5 stages of grief by Elizabeth Kubler-Ross. It's very interesting how we cope with grief and loss. It's important to note that the stages can overlap or go out of order, and we can return to stages we've been to before.
Pictured here are some of the most famous (and/or "infamous") people of the late 1800's... Wyatt Earp, Teddy Roosevelt, Doc Holliday (John Henry), Morgan Earp, "Liver Eating" Johnson, Butch Cassidy (Robert LeRoy Parker), The Sundance Kid (Harry Alonzo Longabaugh), Bat Masterson, Harry Britton, Judge Roy Bean, Ben Greenough.
Lucy Parsons (circa 1853–1942) Labor organizer, socialist, and legendary orator. Lucy was of Native American, Black, and Mexican ancestry, born in Texas as a slave. She moved to Chicago where she was a key organizer in the labor movement and also participated in revolutionary activism on behalf of political prisoners, people of color, the homeless, and women. She said, “We [women] are the slaves of slaves. We are exploited more ruthlessly than men.”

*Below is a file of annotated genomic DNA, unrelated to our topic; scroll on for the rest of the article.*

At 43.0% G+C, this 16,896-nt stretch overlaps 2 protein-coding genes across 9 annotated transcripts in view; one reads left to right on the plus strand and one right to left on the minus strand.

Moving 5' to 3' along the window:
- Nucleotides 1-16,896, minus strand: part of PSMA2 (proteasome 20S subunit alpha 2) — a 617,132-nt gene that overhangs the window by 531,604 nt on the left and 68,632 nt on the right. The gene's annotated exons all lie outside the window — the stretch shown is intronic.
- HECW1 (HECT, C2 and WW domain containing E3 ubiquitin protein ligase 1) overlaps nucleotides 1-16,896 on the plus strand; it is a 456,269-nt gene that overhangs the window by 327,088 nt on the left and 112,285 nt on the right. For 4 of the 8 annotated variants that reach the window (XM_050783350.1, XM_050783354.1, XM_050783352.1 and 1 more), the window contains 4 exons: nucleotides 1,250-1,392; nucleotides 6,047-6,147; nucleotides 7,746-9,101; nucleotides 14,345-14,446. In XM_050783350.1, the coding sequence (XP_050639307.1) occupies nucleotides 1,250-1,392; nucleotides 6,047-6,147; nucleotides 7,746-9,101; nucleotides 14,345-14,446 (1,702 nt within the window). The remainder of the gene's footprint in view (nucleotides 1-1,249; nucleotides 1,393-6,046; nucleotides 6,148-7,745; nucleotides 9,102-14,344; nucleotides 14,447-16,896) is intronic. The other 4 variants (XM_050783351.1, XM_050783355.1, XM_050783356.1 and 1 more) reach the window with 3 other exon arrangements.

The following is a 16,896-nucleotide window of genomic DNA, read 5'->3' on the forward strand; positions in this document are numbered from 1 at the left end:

The Little Rock Nine were a group of African American students enrolled in Little Rock Central High School in 1957. The ensuing Little Rock Crisis, in which the students were initially prevented from entering the racially segregated school by Arkansas Governor Orval Faubus, and then attended after the intervention of President Eisenhower, is considered to be one of the most important events in the African American Civil Rights Movement.
Navajo Code Talkers in WWII. Pinned by indus® in honor of the indigenous people of North America who have influenced our indigenous medicine and spirituality by virtue of their being a member of a tribe from the Western Region through the Plains including the beginning of time until tomorrow.